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ASTOR, LENOXIANUS TADEN FOUNDATIONE 1914

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Printed at the Salem Observer Office.

INTRODUCTION.

22.2

In making this compilation it has been my earnest wish to engage the sympathy of the youth of our country in favour of our Aborigines, in the hope that by being made acquainted with their character and unmerited sufferings, an interest would be excited which might rescue from utter ruin this persecuted and ill fated race. The digressions were principally made with a view to prove that colour or climate have no influence over the mind, and (in conformity with Scripture) to show that the Almighty is without any variableness or shadow of turning. The same yesterday, to day, and ver, and that His tender mercies are over all His works. Could these impressions be firmly implanted in the mind, we, who bear the name of Christians, should be freed from those narrow prejudices, and supercilious feelings, which lead us vainly to imagine ourselves to be the peculiar favourites of heaven; and thus to foster our pride by the notion that, notwithstanding our multiplied offences, we are still superior to all who have existed before our era, and to most of the present inhabitants of the earth.-Whilst we fondly cling to these unworthy prejudices it appears to me obvious, that we shall be wanting in a stimulous to improvement, or to reform abuses.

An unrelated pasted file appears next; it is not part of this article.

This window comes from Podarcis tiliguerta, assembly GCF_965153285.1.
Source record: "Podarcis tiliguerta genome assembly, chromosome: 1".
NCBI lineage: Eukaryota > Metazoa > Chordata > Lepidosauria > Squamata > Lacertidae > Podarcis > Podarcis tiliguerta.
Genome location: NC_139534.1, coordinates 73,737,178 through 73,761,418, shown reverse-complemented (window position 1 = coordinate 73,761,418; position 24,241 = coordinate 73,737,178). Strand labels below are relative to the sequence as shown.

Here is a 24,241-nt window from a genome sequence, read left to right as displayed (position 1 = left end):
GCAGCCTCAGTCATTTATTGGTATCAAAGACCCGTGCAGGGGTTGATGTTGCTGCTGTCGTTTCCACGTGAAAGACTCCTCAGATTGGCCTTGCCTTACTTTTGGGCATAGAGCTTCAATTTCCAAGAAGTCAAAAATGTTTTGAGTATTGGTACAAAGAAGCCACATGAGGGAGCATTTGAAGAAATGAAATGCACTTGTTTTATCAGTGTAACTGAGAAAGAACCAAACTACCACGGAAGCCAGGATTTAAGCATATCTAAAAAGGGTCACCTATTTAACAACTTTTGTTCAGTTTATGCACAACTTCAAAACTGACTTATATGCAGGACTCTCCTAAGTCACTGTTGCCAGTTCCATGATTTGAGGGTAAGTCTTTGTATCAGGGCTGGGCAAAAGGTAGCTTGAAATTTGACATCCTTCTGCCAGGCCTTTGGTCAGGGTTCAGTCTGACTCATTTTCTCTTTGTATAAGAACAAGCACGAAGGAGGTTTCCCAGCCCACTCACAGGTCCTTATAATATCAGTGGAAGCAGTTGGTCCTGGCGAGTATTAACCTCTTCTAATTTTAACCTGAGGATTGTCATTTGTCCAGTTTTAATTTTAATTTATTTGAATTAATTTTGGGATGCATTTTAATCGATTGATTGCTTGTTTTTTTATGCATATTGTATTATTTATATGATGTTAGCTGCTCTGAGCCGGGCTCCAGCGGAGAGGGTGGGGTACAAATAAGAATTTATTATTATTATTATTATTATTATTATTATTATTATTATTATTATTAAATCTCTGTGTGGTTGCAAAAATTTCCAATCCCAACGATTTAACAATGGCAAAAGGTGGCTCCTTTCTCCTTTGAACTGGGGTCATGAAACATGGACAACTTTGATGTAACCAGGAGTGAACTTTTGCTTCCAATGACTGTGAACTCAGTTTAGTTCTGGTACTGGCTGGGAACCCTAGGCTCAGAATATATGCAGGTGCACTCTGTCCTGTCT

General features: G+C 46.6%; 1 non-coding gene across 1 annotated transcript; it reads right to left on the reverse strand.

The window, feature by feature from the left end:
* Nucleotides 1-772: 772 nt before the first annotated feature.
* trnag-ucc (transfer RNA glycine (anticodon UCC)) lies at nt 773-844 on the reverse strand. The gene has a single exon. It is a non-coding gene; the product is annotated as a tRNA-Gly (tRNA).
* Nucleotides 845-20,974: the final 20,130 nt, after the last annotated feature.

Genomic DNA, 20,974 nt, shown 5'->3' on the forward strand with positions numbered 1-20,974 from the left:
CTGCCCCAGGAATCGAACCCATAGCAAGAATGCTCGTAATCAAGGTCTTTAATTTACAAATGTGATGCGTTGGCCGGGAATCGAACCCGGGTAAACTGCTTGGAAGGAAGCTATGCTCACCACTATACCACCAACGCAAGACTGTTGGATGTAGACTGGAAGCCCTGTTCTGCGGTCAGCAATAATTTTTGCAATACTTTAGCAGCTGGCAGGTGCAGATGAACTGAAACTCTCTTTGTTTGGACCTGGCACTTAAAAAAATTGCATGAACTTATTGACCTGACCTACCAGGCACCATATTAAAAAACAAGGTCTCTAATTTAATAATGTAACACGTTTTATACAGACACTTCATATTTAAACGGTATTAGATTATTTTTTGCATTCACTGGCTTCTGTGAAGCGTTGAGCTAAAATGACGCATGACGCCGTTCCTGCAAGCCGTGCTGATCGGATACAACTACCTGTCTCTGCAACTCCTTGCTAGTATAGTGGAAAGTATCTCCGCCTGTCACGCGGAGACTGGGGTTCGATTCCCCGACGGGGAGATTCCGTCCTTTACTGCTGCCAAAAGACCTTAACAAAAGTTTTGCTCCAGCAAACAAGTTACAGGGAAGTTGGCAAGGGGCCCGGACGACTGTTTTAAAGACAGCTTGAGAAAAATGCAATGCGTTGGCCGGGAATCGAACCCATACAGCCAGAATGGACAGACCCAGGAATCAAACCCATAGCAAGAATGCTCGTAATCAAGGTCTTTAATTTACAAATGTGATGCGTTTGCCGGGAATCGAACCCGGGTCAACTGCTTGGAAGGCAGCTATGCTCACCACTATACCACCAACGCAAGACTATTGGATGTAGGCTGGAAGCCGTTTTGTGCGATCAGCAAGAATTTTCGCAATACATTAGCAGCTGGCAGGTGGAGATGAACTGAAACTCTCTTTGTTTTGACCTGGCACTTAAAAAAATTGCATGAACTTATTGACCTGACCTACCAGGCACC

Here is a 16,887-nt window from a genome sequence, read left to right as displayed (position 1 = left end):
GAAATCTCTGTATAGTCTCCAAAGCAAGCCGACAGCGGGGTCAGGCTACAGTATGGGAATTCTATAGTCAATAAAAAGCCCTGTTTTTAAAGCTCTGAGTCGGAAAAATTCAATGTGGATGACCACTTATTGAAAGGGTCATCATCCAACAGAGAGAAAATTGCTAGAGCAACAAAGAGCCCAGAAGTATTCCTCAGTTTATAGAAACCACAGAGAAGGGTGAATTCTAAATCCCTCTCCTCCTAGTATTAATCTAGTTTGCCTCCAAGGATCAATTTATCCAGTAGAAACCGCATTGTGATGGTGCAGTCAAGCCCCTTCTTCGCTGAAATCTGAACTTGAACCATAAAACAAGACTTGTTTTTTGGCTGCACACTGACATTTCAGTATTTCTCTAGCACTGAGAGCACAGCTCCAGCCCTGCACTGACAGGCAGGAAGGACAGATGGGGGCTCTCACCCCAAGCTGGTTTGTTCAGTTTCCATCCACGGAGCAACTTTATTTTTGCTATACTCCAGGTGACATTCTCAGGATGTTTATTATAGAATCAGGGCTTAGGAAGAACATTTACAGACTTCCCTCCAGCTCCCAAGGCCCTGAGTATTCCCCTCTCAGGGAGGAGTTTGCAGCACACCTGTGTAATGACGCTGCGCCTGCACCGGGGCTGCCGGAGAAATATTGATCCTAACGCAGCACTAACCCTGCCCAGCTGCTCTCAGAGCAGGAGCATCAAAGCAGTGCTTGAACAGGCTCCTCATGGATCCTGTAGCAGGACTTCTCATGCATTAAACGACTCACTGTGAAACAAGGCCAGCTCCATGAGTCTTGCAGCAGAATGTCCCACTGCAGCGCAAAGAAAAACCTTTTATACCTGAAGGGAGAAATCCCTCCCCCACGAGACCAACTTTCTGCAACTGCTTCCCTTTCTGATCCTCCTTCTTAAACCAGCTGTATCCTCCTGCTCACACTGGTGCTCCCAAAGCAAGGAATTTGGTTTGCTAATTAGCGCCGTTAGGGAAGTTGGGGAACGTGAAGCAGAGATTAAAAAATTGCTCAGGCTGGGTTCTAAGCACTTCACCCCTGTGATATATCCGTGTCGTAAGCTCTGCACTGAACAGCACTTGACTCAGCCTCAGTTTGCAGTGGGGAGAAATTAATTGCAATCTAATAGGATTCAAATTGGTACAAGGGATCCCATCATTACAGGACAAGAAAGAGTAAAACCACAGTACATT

I have also endeavored to show that the light which lighteth every one that cometh into the world, is all sufficient, if rightly improved, to secure his present and eternal happiness; and that it is the same true and divine light which the ever blessed Jesus was sent to restore and confirm; but which had been greatly obscured by the indulgence of corrupt propensities and passions.

It is a solemn truth, which cannot be too strongly impressed on the mind, that nations, like individuals, have their periods of growth, maturity and decline ; like them enjoy happiness and prosperity, or decay and adversity, in proportion as they improve or abuse the gifts of heaven.

From the impartial investigations of some of the best and most intelligent men, we find that in all the great nations who have passed away, the arts and sciences have been cultivated with success, and philosophical investigations pursued with nearly the same results as at the present period. Above all, One Supreme Father of the Universe has ever received the true adoration and gratitude of mankind, however varied may have been their forms of worship. It is however painful and humiliating to find that, notwithstanding much superstition and ignorance prevailed in former ages, and prevails at present in heathen countries, respecting the moral attributes of God, nothing is found so truly debasing and derogatory to the character of the Universal Parent, as the dogmas maintained by the great portion of nominal christians, at the present period.